"We didn't use them as a fighting force, we solved their problems. We had only 48 children in our group, we have sent 42 back to their homes."
But the government-allied TMVP's opponents are confident they have enough support to beat them in the eastern province, where the population is roughly evenly divided between Tamils, Muslims and Sinhalese.
"They have a sordid past, people are not going to forget it easily," said Rauff Hakeem, the leader of the Sri Lanka Muslim Congress who hopes to become chief minister if an alliance of opposition parties wins the poll.
"We have enough evidence to show they resort to abductions, intimidations, harassment and killings. They have lived by the gun and they have survived by the gun and very unlikely they would eschew violence as a means to achieve their political goals."
Life has certainly got better in eastern Sri Lanka since the end of the fighting here.
Fishermen are free to bring in their catch, motoring across the waters of Batticaloa's lagoon before holding impromptu auctions on the shore.
A major development programme has been promised to lift the area out of poverty, though people say they have seen few results so far.
Thousands still remain in refugee camps in eastern Sri Lanka
And the provincial election will usher in some, limited, devolution of power, which the government bills as an answer to the Tamil people's demands for more autonomy.
"I think the election will be a major step in the direction of ending the violence," said Sri Lanka's Foreign Secretary Palitha Kohona, "convincing the entirety of the Tamil population that their future lies with the rest of Sri Lanka in a peaceful environment where they can achieve their dreams in the way that they wish to."
Sri Lanka is marking a grim anniversary this year in the island's seemingly interminable civil war.
It will be a quarter of a century since major conflict began between government forces and the Tamil Tigers.
Bloody war is still raging in the island's north, where government forces are on an offensive to crush the Tamil Tigers by the end of the year in territory they still control.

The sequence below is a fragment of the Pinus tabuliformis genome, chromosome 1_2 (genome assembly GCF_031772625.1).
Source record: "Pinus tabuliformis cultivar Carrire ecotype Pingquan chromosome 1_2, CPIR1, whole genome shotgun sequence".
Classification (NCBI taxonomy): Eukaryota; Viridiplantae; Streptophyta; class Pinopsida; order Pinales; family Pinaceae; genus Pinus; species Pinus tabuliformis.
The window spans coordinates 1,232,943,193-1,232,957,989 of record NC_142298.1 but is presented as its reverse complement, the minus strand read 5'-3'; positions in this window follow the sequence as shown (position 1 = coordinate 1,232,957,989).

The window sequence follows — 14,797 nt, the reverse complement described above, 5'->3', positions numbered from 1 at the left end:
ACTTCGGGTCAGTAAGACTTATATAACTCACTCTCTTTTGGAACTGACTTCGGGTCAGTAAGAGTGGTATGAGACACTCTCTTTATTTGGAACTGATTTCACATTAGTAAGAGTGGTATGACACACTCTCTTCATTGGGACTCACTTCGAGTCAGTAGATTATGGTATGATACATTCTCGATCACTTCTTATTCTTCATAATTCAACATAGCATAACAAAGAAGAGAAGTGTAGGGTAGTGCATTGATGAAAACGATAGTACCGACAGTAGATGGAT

Sri Lanka's government says it is winning. But a heavy price is being paid.
Thousands of people have been killed since a ceasefire formally ended in January, according to the military most of them Tiger fighters.
Mr Hakeem hopes to become the chief minister of the east
The rebels dispute the casualty figure claims.
Last week the Kusumawati family from Kurunegala, two hours drive from Colombo, buried their only son.
He was a soldier who was killed in a battle in the northern Jaffna peninsular.
"He has left us all alone," said his mother WD Kusumawati, tears streaming down her cheeks.
"Whatever money we have will go to his boy, but he has no father. My daughter-in-law is so young. We won't live for much longer, what will happen to her in the future? He was so young too."
The soldier's widow is just 20.
In the east most people displaced by the earlier fighting have been able to go home, but thousands remain in camps.
Some sit and play cards as they wait for news on when they will be resettled.
Alaheswery Rasa Sakunthala has lived in a small shack for more than two years with her children.
They walked miles to get to safety, through shelling.
"Here we want only peace, we don't want war," she said, her four-year-old boy and two-year-old girl by her side.
"We don't need to be given food but we need a peaceful life. We don't want to hear gunfire and we don't want to see people being killed."